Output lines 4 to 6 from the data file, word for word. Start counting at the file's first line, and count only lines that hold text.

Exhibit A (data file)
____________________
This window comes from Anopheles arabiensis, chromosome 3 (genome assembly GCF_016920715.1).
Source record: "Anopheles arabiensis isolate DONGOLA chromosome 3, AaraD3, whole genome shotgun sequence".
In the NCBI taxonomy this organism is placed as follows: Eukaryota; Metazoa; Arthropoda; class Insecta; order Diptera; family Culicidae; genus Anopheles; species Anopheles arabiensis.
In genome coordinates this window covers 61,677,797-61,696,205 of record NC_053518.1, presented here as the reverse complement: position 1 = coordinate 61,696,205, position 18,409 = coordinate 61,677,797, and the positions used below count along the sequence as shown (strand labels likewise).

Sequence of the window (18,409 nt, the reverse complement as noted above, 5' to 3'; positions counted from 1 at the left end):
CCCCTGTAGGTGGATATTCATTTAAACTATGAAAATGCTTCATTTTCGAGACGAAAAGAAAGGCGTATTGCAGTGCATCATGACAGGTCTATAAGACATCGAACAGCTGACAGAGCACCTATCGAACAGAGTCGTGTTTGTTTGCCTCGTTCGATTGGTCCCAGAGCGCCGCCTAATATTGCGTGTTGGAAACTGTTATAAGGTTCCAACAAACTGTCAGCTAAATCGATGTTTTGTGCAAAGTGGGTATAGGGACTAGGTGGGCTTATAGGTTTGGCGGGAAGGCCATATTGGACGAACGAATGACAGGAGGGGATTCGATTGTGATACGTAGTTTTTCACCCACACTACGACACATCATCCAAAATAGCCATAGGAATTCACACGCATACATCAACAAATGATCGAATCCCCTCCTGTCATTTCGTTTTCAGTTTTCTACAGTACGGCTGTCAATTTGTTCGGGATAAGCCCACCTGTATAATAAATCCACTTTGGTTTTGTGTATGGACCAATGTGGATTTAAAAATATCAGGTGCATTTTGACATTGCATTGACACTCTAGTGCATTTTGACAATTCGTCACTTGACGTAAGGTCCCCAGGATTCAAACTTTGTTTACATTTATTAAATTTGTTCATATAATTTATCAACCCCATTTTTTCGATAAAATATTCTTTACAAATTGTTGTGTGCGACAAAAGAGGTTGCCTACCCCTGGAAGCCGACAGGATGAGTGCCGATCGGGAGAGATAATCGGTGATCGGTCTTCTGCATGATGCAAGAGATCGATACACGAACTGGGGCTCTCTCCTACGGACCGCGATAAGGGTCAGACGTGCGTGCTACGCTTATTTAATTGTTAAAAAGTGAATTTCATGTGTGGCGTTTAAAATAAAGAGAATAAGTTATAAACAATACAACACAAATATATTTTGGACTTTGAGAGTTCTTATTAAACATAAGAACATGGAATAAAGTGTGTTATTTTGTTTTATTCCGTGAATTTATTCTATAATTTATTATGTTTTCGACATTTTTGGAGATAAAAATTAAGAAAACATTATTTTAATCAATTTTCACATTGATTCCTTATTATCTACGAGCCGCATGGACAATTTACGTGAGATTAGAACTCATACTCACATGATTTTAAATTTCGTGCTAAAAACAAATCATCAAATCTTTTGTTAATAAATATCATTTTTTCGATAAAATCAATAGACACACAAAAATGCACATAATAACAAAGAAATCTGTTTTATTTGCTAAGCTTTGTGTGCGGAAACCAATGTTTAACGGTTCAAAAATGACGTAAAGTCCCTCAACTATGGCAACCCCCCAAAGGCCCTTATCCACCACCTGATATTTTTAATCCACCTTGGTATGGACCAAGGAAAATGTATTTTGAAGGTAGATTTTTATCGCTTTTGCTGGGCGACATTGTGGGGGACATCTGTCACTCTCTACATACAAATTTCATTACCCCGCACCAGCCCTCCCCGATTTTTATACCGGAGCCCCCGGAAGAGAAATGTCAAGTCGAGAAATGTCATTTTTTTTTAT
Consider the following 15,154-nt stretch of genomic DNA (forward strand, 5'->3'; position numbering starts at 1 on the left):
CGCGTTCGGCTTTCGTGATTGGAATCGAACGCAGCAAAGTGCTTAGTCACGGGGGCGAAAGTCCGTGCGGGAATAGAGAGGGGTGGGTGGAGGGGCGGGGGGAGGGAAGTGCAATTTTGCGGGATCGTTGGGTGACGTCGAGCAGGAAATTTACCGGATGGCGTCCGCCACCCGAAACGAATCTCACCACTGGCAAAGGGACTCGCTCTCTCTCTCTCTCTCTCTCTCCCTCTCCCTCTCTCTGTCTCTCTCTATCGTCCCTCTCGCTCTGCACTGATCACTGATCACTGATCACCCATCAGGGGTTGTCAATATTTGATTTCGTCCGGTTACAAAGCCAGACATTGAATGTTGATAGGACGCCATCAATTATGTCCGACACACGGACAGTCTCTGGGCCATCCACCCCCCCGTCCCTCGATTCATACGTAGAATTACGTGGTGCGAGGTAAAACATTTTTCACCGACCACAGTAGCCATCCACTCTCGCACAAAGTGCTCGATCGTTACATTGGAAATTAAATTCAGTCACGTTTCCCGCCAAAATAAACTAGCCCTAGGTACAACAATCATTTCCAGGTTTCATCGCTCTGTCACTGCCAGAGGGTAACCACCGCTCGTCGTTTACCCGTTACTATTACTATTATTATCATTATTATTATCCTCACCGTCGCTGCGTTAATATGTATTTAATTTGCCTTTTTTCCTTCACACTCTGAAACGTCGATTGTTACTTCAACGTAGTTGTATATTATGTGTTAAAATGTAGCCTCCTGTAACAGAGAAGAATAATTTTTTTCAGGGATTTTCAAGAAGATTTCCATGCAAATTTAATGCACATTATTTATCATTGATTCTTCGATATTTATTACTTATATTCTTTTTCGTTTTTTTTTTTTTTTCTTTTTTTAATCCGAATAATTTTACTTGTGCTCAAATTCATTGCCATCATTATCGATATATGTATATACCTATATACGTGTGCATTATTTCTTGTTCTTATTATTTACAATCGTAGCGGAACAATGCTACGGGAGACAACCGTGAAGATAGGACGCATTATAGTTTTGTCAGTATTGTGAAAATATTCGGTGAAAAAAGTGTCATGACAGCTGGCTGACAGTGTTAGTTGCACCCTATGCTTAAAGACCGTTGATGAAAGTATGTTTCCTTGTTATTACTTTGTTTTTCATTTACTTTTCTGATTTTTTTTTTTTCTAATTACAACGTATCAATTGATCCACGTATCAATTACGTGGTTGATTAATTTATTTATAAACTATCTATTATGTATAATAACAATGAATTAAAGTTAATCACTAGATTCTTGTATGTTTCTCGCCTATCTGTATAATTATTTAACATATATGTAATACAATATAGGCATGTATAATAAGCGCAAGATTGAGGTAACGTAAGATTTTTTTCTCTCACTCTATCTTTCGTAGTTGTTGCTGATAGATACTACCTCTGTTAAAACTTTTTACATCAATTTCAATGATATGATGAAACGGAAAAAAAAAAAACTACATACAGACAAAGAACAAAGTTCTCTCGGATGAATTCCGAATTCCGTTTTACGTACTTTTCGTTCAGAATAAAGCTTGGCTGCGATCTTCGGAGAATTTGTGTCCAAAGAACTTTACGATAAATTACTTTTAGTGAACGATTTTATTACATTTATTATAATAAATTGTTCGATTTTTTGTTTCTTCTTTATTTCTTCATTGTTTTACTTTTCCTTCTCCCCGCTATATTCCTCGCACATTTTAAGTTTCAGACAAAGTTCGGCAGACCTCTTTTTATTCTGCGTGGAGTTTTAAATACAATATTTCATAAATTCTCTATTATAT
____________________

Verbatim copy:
In genome coordinates this window covers 61,677,797-61,696,205 of record NC_053518.1, presented here as the reverse complement: position 1 = coordinate 61,696,205, position 18,409 = coordinate 61,677,797, and the positions used below count along the sequence as shown (strand labels likewise).

Sequence of the window (18,409 nt, the reverse complement as noted above, 5' to 3'; positions counted from 1 at the left end):
CCCCTGTAGGTGGATATTCATTTAAACTATGAAAATGCTTCATTTTCGAGACGAAAAGAAAGGCGTATTGCAGTGCATCATGACAGGTCTATAAGACATCGAACAGCTGACAGAGCACCTATCGAACAGAGTCGTGTTTGTTTGCCTCGTTCGATTGGTCCCAGAGCGCCGCCTAATATTGCGTGTTGGAAACTGTTATAAGGTTCCAACAAACTGTCAGCTAAATCGATGTTTTGTGCAAAGTGGGTATAGGGACTAGGTGGGCTTATAGGTTTGGCGGGAAGGCCATATTGGACGAACGAATGACAGGAGGGGATTCGATTGTGATACGTAGTTTTTCACCCACACTACGACACATCATCCAAAATAGCCATAGGAATTCACACGCATACATCAACAAATGATCGAATCCCCTCCTGTCATTTCGTTTTCAGTTTTCTACAGTACGGCTGTCAATTTGTTCGGGATAAGCCCACCTGTATAATAAATCCACTTTGGTTTTGTGTATGGACCAATGTGGATTTAAAAATATCAGGTGCATTTTGACATTGCATTGACACTCTAGTGCATTTTGACAATTCGTCACTTGACGTAAGGTCCCCAGGATTCAAACTTTGTTTACATTTATTAAATTTGTTCATATAATTTATCAACCCCATTTTTTCGATAAAATATTCTTTACAAATTGTTGTGTGCGACAAAAGAGGTTGCCTACCCCTGGAAGCCGACAGGATGAGTGCCGATCGGGAGAGATAATCGGTGATCGGTCTTCTGCATGATGCAAGAGATCGATACACGAACTGGGGCTCTCTCCTACGGACCGCGATAAGGGTCAGACGTGCGTGCTACGCTTATTTAATTGTTAAAAAGTGAATTTCATGTGTGGCGTTTAAAATAAAGAGAATAAGTTATAAACAATACAACACAAATATATTTTGGACTTTGAGAGTTCTTATTAAACATAAGAACATGGAATAAAGTGTGTTATTTTGTTTTATTCCGTGAATTTATTCTATAATTTATTATGTTTTCGACATTTTTGGAGATAAAAATTAAGAAAACATTATTTTAATCAATTTTCACATTGATTCCTTATTATCTACGAGCCGCATGGACAATTTACGTGAGATTAGAACTCATACTCACATGATTTTAAATTTCGTGCTAAAAACAAATCATCAAATCTTTTGTTAATAAATATCATTTTTTCGATAAAATCAATAGACACACAAAAATGCACATAATAACAAAGAAATCTGTTTTATTTGCTAAGCTTTGTGTGCGGAAACCAATGTTTAACGGTTCAAAAATGACGTAAAGTCCCTCAACTATGGCAACCCCCCAAAGGCCCTTATCCACCACCTGATATTTTTAATCCACCTTGGTATGGACCAAGGAAAATGTATTTTGAAGGTAGATTTTTATCGCTTTTGCTGGGCGACATTGTGGGGGACATCTGTCACTCTCTACATACAAATTTCATTACCCCGCACCAGCCCTCCCCGATTTTTATACCGGAGCCCCCGGAAGAGAAATGTCAAGTCGAGAAATGTCATTTTTTTTTAT